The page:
An investigation into the feasibility of increasing rail use as an alternative to the car
place - europe, mode - car, mode - rail, infrastructure - station, planning - surveys, ridership - commuting, ridership - mode choice, ridership - behaviour
mode choice, commuting, rail, questionnaire survey, travel preferences, cluster analysis
With rail travel largely seen to be a more sustainable method than road-based transport, this paper examines the market segments amongst existing motorists that would be most likely to travel by train in the UK. The analysis is based on a large survey in London and the south-east of England, the area surrounding the routes operated by the train company First Capital Connect. Findings show that train travellers tend to be middle-aged and of a higher social grade, typically taking commuting or business trips. Individuals living within four miles of a station are considerably more likely to travel by rail than those further away. Given the competition from road-based transport, it is of particular interest that the measure highlighted to increase rail use for those living further away from the rail network is to enhance car parking at train stations.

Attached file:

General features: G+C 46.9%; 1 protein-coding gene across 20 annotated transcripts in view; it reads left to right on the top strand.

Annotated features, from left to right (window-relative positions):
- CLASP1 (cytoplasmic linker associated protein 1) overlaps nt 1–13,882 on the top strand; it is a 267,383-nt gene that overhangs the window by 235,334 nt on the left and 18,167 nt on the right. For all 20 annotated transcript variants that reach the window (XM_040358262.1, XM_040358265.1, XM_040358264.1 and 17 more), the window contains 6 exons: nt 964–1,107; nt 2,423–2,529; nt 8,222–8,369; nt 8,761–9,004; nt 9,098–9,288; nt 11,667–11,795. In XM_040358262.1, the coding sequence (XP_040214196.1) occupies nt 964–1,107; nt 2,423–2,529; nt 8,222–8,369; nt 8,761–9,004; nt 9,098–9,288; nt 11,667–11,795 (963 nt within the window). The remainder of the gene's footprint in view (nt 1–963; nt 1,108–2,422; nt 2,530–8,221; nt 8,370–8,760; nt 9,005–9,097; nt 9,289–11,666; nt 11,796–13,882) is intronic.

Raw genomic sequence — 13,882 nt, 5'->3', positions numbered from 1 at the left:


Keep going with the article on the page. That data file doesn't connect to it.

Permission to publish the abstract has been given by Taylor&Francis, copyright remains with them.
Eagling, J., & Ryley, T. (2015). An investigation into the feasibility of increasing rail use as an alternative to the car. Transportation Planning and Technology, Vol. 38, (5), pp. 552-568.